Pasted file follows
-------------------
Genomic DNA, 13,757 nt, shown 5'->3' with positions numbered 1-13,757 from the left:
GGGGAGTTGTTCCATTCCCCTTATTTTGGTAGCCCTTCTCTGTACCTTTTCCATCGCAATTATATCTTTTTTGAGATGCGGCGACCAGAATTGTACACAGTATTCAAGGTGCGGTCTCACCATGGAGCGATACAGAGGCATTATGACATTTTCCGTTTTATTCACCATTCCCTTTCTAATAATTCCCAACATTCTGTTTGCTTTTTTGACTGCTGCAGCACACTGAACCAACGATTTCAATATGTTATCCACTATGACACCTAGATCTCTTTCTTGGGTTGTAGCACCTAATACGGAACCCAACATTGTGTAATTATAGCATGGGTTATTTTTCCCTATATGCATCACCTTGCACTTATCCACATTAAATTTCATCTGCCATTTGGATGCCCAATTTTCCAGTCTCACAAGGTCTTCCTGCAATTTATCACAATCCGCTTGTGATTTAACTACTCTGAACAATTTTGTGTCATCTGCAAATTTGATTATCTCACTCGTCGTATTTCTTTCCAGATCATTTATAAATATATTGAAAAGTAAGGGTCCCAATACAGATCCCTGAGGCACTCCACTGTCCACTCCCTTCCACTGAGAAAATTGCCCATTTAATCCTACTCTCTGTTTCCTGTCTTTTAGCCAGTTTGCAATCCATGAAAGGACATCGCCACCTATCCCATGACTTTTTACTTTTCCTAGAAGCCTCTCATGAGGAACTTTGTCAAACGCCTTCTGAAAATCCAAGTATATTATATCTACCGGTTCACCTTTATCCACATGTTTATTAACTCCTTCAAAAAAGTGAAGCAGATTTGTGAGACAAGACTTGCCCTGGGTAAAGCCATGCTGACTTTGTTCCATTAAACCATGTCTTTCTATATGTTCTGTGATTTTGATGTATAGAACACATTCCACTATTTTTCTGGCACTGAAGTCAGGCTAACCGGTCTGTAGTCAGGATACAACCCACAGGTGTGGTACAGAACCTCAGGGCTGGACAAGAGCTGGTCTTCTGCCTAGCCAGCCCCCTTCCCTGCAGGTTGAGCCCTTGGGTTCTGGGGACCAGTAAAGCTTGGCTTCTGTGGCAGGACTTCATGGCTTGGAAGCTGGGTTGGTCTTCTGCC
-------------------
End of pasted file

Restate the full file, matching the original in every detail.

Genomic DNA, 13,757 nt, shown 5'->3' with positions numbered 1-13,757 from the left:
GGGGAGTTGTTCCATTCCCCTTATTTTGGTAGCCCTTCTCTGTACCTTTTCCATCGCAATTATATCTTTTTTGAGATGCGGCGACCAGAATTGTACACAGTATTCAAGGTGCGGTCTCACCATGGAGCGATACAGAGGCATTATGACATTTTCCGTTTTATTCACCATTCCCTTTCTAATAATTCCCAACATTCTGTTTGCTTTTTTGACTGCTGCAGCACACTGAACCAACGATTTCAATATGTTATCCACTATGACACCTAGATCTCTTTCTTGGGTTGTAGCACCTAATACGGAACCCAACATTGTGTAATTATAGCATGGGTTATTTTTCCCTATATGCATCACCTTGCACTTATCCACATTAAATTTCATCTGCCATTTGGATGCCCAATTTTCCAGTCTCACAAGGTCTTCCTGCAATTTATCACAATCCGCTTGTGATTTAACTACTCTGAACAATTTTGTGTCATCTGCAAATTTGATTATCTCACTCGTCGTATTTCTTTCCAGATCATTTATAAATATATTGAAAAGTAAGGGTCCCAATACAGATCCCTGAGGCACTCCACTGTCCACTCCCTTCCACTGAGAAAATTGCCCATTTAATCCTACTCTCTGTTTCCTGTCTTTTAGCCAGTTTGCAATCCATGAAAGGACATCGCCACCTATCCCATGACTTTTTACTTTTCCTAGAAGCCTCTCATGAGGAACTTTGTCAAACGCCTTCTGAAAATCCAAGTATATTATATCTACCGGTTCACCTTTATCCACATGTTTATTAACTCCTTCAAAAAAGTGAAGCAGATTTGTGAGACAAGACTTGCCCTGGGTAAAGCCATGCTGACTTTGTTCCATTAAACCATGTCTTTCTATATGTTCTGTGATTTTGATGTATAGAACACATTCCACTATTTTTCTGGCACTGAAGTCAGGCTAACCGGTCTGTAGTCAGGATACAACCCACAGGTGTGGTACAGAACCTCAGGGCTGGACAAGAGCTGGTCTTCTGCCTAGCCAGCCCCCTTCCCTGCAGGTTGAGCCCTTGGGTTCTGGGGACCAGTAAAGCTTGGCTTCTGTGGCAGGACTTCATGGCTTGGAAGCTGGGTTGGTCTTCTGCC